“Gram-for-gram microalgae may be the most nutrient dense food on Earth.”
The primitive character of microalgae’s cellular organization gives it a number of advantages over higher plants and animals as a food source. For starters, practically the entire organism can be nutritious, with minimal indigestible structures. By contrast, typically less than half of the dry weight of plants and animals has nutritional value. Primitive blue-green algae are composed almost entirely of nutritionally useful and uniform cells. Furthermore, microalgae exhibit superior photosynthetic efficiency, using light approximately three times more efficiently than higher plants. 2
Microalgae are among the most productive organisms on the planet.
Aphanizomenon flos-aquae, blue-green algae
“Why does Aph. flos-aquae [Aphanizomenon flos-aquae, a blue-green algae]—small and simple as it seems to be—contain more micronutrients than any other known food?…Aph. flos-aquae cells are about 20 to 30 times smaller than the cells within the food we usually eat. Because of this, Aph. flos-aquae contains 20 to 30 times the membrane surface area.” 3 Aph. flos-aquae’s smaller cell size means a larger ratio of cell membrane surface compared to the rest of the cell. In the case of blue-green algae, the cell membrane is where some of the most important nutrients are concentrated. Aph. flos-aquae algae produces more cell membrane material without getting larger by creating a vast system of membrane inpouchings similar to the brain’s infoldings. In other words, if the cell membrane were ironed flat, it would be many times the apparent size of the cell.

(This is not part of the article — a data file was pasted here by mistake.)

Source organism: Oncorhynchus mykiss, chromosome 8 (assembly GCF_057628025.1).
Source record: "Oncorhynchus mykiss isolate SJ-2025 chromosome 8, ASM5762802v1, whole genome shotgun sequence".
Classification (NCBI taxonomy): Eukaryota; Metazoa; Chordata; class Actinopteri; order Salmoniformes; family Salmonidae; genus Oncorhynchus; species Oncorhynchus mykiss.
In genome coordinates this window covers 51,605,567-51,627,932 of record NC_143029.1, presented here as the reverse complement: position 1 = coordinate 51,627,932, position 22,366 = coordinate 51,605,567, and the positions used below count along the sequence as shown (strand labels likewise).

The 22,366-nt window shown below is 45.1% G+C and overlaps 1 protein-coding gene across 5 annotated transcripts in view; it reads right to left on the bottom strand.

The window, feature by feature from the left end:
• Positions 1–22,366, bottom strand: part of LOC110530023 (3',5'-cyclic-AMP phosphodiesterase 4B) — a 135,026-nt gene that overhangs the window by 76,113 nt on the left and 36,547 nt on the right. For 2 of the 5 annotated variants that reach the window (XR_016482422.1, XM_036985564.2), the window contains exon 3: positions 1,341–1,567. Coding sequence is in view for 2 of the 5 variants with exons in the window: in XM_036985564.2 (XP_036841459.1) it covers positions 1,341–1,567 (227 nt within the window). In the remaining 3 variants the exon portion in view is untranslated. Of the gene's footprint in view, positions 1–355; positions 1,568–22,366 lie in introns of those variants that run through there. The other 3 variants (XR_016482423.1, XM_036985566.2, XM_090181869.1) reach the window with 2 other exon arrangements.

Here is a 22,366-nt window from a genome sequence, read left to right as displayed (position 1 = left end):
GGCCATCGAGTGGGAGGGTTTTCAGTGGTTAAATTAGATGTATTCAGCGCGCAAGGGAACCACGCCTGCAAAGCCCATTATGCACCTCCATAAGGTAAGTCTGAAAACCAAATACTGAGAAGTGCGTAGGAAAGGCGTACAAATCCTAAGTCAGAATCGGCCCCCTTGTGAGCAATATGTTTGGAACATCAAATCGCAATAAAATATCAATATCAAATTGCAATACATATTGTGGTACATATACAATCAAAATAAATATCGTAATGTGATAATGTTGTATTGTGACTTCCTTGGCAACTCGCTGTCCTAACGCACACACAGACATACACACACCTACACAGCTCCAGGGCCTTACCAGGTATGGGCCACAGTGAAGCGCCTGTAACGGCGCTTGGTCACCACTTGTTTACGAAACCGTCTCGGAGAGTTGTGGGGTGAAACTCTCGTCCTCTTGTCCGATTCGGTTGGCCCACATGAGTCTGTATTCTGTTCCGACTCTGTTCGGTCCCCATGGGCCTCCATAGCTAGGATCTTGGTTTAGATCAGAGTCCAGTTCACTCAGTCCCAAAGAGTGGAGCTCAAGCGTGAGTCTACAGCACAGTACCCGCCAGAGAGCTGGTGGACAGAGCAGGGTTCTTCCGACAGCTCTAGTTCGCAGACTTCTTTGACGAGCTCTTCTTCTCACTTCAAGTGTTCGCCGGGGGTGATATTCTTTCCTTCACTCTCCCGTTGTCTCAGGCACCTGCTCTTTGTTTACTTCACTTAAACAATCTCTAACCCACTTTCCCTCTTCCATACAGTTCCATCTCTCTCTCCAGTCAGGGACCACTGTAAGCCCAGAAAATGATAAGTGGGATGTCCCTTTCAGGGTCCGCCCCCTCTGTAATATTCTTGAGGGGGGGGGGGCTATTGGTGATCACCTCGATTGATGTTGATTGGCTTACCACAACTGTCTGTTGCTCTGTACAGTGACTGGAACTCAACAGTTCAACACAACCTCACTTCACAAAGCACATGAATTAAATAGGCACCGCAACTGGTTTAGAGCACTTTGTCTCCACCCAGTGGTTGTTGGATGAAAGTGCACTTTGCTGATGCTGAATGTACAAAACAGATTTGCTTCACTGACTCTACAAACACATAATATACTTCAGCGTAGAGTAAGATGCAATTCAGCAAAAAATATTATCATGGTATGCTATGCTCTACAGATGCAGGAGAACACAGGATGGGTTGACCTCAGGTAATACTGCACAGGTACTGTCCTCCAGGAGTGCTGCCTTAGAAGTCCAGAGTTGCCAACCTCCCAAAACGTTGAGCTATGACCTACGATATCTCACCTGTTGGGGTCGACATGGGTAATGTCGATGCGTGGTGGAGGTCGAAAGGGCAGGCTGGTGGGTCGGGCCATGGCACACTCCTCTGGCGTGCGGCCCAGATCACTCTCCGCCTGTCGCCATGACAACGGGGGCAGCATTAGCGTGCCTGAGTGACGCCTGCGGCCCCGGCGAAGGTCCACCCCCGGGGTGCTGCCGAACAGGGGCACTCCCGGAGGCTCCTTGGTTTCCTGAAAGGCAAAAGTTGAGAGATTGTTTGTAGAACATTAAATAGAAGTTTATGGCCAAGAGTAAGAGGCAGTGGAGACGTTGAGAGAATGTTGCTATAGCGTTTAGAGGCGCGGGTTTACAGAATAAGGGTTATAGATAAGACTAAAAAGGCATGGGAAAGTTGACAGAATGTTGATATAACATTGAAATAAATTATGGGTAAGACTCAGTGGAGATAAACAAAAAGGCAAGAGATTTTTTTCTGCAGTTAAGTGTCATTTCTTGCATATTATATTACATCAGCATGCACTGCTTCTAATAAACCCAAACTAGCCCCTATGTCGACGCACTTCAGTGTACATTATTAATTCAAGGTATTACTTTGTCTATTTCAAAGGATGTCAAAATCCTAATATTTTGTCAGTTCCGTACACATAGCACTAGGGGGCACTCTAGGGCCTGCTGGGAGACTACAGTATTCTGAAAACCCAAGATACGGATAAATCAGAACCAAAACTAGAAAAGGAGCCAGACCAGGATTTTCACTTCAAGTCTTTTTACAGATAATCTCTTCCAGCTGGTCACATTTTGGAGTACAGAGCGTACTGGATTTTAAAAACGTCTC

One of the most remarkable nutritional aspects of microalgae is its high content of usable protein—ranging from 50% to 70%! This is a far higher percentage than the choicest edible parts of any higher plant or animal. Algal protein has shorter and less complex polypeptide chains—making it easier to digest than plant or animal protein. Red meat has a surprisingly low net protein utilization index of 18%, compared to AFA’s 75%. The net protein utilization index is a measure of how completely amino acids are assimilated by humans. In fact, some microalgae, such as Aph. flos-aquae, contain all ten essential amino acids that humans require from their diets—in a profile similar to that recommended by the National Academy of Sciences.
Not least, “microalgae are considered to be the primary source of unsaturated fatty acids in the food chain.” Eicosapentaenoic acid (EPA) and docosahexaenoic acid (DHA) are two relatively rare and valuable fatty acids found in microalgae. The reason that fish oils are so rich in polyunsaturated fatty acids (PUFAs) is that amicroalgae are abundant in their food chain. Unlike seafood, microalgal oils are cholesterol free. The nutritional value and therapeutic merits of PUFAs have been widely documented.